Become a SEDRS Volunteer

Being a volunteer mediator can be one of the most rewarding experiences you can have. Every case brings a new set of problems that need solving, feelings that need calming, relationships that need repairing. Not every mediation ends in agreement. But those that do often leave us with a feeling of satisfaction that is uniquely rewarding and different from any other volunteer experience you may have had in the past.

Having said that, not everyone is cut out for being a volunteer mediator. Here is a list of qualities that good mediators tend to have:

  • A strong sense of empathy with the problems, situations, and feelings of others
  • The ability to stay neutral even when your heart clearly wants to side with one party or the other
  • A non-judgmental attitude, as free of stereotypes and generalities as possible
  • The ability to take yourself out of the equation. You may have had a similar problem as your clients in the past but your focus must always be on helping your clients reach their own conclusions and their own solutions
  • Punctuality. If you have a habit of being late or missing appointments, this is NOT the volunteer experience for you!
  • Disciplined and able to summarize issues and solutions clearly and succinctly. There are specific forms used by the courts that must be filed for each case. Since a signed agreement is the same as a legal contract, learning to write good agreements is an essential skill for a mediator.
  • A natural curiosity that makes you eager to continue learning how to get better as a mediator.

If you have some or all of these qualities plus a warm, approachable personality, you are ready to consider taking the basic 40-hour civil mediation course that is offered locally every other year and is also available around the state at other State Court Administrative Office (SCAO) supported mediation centers. We ask quite a lot of our volunteers by way of training. The 40-hour Civil Mediation class is a serious investment of time and money. You must attend all 40 hours of training before you can engage in your internship. You must be an active learner in the training as there are two full days devoted to role-playing exercises and, by Michigan Court Rule, everyone has to participate in role playing at least twice during training. You must give SDRS consent to conduct a background check on you. You must faithfully and turn in paperwork on your cases immediately after completing a mediation session so that our Case Manager can record your results for the courts. Once you have mediated a fair number of civil cases, you may be interested in further Restorative Justice, Domestic Matters, and Special Education is just a few of the specialty areas you can explore as you grow as a mediator. Having volunteers with some of these specialties is essential to providing a comprehensive mediation service to our region, especially for those who can afford legal counsel. Often, SDRS will pay for advanced training if we are in need of a certain specialty or launching a new specialized program. And finally, every volunteer mediator must take an 8-hour Advanced Mediation Training workshop every two years if you wish to continue to be approved to serve on court rosters of mediators. These Advanced seminars are often on very interesting topics of the law such as ethics, domestic violence, and child protection mediation.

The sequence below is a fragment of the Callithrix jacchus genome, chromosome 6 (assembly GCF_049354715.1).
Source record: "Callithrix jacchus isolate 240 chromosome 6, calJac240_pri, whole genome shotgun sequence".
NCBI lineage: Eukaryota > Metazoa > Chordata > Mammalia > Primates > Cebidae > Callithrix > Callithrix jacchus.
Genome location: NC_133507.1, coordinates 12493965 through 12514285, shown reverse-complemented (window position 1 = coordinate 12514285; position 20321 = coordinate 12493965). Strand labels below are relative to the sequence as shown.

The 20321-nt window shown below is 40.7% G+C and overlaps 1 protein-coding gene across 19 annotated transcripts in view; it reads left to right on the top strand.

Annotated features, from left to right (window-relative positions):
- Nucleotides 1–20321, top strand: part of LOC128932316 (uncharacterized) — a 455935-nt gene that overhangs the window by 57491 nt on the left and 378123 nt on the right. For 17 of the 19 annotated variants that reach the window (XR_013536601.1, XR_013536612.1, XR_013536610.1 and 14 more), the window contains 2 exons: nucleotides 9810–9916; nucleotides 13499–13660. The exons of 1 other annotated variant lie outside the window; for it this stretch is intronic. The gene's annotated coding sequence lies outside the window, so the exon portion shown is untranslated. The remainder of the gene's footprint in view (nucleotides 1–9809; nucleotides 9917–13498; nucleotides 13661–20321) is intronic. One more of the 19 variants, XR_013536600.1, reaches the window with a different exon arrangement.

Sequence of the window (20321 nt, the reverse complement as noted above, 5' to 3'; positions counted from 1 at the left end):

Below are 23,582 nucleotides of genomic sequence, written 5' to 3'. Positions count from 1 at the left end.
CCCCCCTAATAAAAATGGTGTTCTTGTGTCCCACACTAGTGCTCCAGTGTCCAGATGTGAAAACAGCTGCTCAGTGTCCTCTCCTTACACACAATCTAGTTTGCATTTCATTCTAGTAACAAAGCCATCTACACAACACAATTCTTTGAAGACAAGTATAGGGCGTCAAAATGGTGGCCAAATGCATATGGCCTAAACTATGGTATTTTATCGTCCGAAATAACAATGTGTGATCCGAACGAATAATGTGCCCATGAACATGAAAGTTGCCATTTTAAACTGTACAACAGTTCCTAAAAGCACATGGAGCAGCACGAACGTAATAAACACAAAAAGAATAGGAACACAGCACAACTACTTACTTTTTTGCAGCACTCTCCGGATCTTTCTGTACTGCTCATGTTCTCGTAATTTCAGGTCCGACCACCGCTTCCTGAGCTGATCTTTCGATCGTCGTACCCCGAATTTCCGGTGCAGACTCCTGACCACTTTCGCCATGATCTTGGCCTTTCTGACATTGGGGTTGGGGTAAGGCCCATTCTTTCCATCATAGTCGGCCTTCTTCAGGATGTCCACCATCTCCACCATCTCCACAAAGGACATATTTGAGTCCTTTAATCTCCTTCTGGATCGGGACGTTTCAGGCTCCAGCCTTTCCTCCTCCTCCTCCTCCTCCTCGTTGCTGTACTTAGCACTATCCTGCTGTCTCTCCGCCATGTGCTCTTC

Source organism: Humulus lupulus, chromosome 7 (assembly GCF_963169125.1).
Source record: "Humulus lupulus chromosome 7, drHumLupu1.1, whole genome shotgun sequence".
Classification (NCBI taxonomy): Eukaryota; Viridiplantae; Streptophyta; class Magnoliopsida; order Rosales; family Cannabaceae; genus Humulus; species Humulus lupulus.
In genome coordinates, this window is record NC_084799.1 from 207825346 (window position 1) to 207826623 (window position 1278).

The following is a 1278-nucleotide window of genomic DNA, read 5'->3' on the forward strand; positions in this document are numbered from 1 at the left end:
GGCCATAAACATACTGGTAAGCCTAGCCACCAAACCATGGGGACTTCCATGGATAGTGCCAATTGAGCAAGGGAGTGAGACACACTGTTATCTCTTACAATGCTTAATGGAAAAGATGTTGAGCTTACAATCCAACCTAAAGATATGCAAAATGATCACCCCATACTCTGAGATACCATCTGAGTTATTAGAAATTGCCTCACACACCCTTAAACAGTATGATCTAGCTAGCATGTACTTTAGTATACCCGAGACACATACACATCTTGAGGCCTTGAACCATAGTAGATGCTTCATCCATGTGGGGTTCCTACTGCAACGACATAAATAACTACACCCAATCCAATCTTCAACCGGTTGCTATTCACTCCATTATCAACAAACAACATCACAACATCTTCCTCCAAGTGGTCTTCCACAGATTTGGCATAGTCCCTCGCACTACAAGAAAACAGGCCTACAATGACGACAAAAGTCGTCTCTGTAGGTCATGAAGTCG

High-quality volunteers are the lifeblood of our organization and a lifeline to our clients. Please call 517-990-0279 if you’d like to talk further about volunteering for SEDRS.

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